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Violence Prevention in Health Care Facilities - Public Health

Violence is common in health care facilities across the country (not just in VA). More than 50 percent of all reported workplace assaults happen in hospitals, clinics, and other health care settings. VA works continually to provide a safe environment for all.

VA believes "prevention is the key" and encourages employees to recognize the signs of potential violence. Through specialized training, our employees learn to protect Veterans who are receiving medical care and also themselves.

VA’s violence prevention practices

Behind the scenes, here’s how VA makes it possible to maintain safety for Veterans, VA staff and visitors:

Three men practice violence prevention on a dummy

Demonstration of controlling a
violent person using a dummy

  • VA has developed violence prevention programs that teach VA employees how to recognize, de-escalate, and moderate disruptive or threatening incidents. When such an event occurs, employees are better equipped to handle it and prevent disturbance to other Veteran patients.
  • VA has developed an innovative system that shares information from ethics committees, VA police, ombudsman, attorneys (Office of General Counsel), and VA clinicians. This network helps VA personnel to identify violence risk and to stop it before it escalates.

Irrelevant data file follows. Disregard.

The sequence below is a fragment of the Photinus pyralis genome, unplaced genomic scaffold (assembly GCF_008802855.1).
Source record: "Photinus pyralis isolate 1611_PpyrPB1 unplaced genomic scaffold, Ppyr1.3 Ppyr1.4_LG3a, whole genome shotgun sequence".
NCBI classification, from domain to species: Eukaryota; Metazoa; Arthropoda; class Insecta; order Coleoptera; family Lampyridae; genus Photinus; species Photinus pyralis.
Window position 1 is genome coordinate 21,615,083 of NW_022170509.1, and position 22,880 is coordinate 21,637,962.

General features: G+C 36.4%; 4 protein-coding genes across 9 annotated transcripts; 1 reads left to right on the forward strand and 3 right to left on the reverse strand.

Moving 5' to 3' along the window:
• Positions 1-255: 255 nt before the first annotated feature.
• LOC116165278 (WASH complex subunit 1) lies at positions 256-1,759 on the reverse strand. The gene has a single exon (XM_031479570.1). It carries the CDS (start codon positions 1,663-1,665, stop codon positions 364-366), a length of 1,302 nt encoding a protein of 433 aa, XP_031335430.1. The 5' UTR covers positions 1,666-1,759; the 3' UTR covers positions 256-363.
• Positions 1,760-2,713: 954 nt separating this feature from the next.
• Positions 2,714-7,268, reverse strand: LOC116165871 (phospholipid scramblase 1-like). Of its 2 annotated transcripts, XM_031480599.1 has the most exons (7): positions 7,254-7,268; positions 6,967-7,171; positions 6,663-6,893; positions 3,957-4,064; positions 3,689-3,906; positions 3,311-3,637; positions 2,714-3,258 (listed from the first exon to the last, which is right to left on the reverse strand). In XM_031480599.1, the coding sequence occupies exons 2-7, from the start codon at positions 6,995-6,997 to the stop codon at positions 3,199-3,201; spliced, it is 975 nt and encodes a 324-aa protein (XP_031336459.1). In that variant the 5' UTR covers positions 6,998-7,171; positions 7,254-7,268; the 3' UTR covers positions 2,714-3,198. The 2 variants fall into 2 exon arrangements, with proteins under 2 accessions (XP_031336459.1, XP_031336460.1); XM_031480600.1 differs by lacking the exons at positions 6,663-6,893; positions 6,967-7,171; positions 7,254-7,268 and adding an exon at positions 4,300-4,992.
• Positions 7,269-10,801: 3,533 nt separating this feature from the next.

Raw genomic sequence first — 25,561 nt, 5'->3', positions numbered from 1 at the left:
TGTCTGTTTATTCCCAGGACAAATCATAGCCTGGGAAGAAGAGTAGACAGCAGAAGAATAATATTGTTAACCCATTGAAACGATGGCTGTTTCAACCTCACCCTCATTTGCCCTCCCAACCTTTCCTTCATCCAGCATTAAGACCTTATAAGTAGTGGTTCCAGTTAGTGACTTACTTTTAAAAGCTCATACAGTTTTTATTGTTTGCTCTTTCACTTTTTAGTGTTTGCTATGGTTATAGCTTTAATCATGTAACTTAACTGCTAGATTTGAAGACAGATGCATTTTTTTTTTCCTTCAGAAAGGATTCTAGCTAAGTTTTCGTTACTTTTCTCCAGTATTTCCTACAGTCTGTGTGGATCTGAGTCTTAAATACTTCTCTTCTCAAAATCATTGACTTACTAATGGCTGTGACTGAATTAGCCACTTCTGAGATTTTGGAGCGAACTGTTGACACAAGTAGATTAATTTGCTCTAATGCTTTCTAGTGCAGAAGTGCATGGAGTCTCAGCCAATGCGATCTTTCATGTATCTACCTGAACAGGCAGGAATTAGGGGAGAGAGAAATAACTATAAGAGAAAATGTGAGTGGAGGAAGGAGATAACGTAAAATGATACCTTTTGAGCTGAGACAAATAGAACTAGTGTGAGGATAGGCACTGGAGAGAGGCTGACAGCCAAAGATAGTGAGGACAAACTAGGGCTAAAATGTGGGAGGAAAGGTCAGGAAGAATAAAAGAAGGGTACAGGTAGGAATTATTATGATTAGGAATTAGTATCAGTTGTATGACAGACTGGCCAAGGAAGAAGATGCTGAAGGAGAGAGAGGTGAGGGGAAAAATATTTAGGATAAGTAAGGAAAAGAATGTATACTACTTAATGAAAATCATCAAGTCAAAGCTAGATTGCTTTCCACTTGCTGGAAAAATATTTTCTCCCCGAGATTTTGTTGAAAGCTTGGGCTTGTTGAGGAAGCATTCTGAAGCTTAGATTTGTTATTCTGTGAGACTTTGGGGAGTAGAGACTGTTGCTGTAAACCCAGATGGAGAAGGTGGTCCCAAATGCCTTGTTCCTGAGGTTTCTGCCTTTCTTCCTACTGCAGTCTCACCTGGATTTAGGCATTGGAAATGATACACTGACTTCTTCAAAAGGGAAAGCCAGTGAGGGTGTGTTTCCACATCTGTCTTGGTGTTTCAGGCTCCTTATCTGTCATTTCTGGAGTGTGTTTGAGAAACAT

• Each facility is expected to conduct a comprehensive workplace violence assessment based on its own data of where incidents and injuries have occurred. This makes the facility more aware of specific areas to watch and which employees may benefit from increased intensity of violence de-escalation training.
  • All VA medical centers must have a Disruptive Behavior Committee, headed by a senior clinician, to advise and make recommendations about incidents that do occur and to prevent others in the future.
  • Veterans Health Administration (VHA) uses a secure reporting system to identify these incidents and manage violence risks. One feature of this system is that it can alert VA employees, within the first minutes of a medical visit, to information necessary to promote Veteran and staff safety during the visit. When warranted, and after an extensive and individual review, VA may limit the time, place, and manner in which healthcare is delivered to those who pose a violence risk to themselves and others. All Veterans maintain full access to care VA provides.

For more information, read the article, Preventing Patient Violence in VA Health Care (2.6 MB, PDF) on pages 14-15 in VAnguard magazine.

Learn about the program objectives of VA's Behavioral Threat Management and Violence Prevention programs.

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